Laurillard (1988) describes learning as a conversational and communicative process. The interactions in the learning processes supported across the different media are essentially communicative episodes. In broad terms, we have always had interactions in teaching and learning but since they are part of a dialogue and a natural language process, they are rarely considered and described in such terms. While it is useful from an instructional design perspective to be able to define and distinguish between the many different forms of interaction and interactivity that can be used in multimedia programs, from the learner's perspective, the important consideration is not the type or form of the interaction that matters. Rather it is the instructional purpose served by the interaction and the contribution that it makes to the development of knowledge and understanding.
This contention is derived from a constructivist epistemology which values learner centred activities facilitating personal involvement in creating and framing knowledge construction. When constructivist principles are applied to teaching and learning environments, the key purpose is to enhance learning by supporting higher levels of cognitive activity among students. Activities such as decision making, reflective thinking problem solving and metacognition are key aspects of higher order cognition (cf. Lebow, 1993; Reeves, 1993; Rieber, 1992). In multimedia environments, interactivity is the key to creating these forms of activities.
Figure 2 shows a continuum along which the level of cognitive activity associated with multimedia interactions can be described. When interactions are considered in this fashion, their contribution to the learning process can more readily be judged. It is an interesting exercise to take multimedia packages and to use a description of the form shown below to gauge the extent and form of interactions that are present. Low and mid level interactions predominate in most instances. They are more easily created and implemented in the instructional design process and support a more bounded and defined finished product. But it is clear when students are observed working with such interactions that learning is not an automatic outcome of the process.
Figure 2: Interactions in educational multimedia
It is important to realise that while the development of appropriate forms of interaction in multimedia learning materials is a necessary condition for the development of higher order learning, this alone is not sufficient. The nature of learning achieved through interactions with multimedia learning material is defined by aspects beyond the software itself There is a growing body of research that clearly demonstrates the strong influence of cultural and social factors associated with how the software is implemented (Mercer & Fisher, 1993). This adds yet another dimension to considerations of the learning potential of computer based interactions, that of interactions with and beyond the computer based environment.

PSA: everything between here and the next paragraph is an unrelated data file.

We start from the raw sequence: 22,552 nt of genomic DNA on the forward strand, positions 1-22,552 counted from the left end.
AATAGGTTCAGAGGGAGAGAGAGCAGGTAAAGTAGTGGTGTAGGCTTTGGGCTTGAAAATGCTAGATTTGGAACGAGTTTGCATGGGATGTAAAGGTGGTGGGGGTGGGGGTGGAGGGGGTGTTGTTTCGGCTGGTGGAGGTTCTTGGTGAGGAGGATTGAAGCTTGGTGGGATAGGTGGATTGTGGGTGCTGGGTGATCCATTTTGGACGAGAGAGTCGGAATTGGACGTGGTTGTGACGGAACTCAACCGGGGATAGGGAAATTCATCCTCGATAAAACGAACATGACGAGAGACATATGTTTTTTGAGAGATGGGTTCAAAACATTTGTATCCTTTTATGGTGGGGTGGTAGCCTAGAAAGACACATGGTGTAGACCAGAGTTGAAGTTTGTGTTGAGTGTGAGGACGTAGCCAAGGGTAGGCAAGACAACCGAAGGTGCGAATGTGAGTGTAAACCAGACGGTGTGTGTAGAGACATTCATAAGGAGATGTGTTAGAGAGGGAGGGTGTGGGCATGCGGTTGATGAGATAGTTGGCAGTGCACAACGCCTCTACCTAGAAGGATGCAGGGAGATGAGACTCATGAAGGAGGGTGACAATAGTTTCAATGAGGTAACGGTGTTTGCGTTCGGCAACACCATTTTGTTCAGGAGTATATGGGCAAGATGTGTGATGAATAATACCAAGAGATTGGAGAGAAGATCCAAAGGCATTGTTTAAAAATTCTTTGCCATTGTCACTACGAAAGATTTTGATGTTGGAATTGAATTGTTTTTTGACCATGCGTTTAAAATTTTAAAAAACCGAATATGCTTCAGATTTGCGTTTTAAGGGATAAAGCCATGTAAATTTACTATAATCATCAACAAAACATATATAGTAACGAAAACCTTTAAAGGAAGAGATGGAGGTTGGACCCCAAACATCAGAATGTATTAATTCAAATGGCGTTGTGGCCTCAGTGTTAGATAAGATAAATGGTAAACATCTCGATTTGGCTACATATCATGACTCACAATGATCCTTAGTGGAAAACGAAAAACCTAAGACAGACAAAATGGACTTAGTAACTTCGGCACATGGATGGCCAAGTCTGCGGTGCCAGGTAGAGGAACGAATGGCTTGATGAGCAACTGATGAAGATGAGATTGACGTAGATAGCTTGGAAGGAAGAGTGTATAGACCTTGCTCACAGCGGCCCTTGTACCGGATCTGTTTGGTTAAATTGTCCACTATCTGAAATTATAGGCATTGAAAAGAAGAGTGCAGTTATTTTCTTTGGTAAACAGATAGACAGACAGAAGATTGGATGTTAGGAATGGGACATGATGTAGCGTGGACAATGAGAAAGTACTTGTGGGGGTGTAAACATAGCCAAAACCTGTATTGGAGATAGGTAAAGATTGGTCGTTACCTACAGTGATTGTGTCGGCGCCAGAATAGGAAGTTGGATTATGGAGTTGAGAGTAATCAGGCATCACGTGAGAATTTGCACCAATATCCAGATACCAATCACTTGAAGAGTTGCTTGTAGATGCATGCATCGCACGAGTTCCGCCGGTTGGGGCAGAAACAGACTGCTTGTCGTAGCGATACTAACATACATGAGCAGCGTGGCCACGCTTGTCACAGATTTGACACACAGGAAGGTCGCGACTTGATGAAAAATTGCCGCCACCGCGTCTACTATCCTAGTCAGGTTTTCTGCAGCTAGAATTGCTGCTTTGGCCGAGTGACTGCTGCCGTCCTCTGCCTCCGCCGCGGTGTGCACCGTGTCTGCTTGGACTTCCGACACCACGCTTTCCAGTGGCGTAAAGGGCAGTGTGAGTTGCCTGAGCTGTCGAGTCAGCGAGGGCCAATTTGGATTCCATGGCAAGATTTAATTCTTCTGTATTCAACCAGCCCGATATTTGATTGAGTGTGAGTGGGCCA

In a recent study, our research revealed that successful use of electronic information systems tended to depend on the development of discrete levels of knowledge pertaining to the multimedia program being used. These levels of knowledge were described as management, navigation and organisation. Management described the knowledge required by students to successfully operate and control the interface. Navigation represented the skills and knowledge required to move between the media elements and program sections to access particular information. We used the term organisation to describe the knowledge involved with actual program interactions and found that this level of knowledge was intrinsically of a higher level than the previous two.
Investigations of student behaviour were undertaken by observing the students' interactions and activities while completing set tasks. The study revealed that most of the activities involving interactions with the interface and navigation controls were carried out automatically and with low levels of cognitive activity and processing. On the other hand, the nature of student behaviours when interacting with the content varied considerably depending on the context and purpose of the interaction.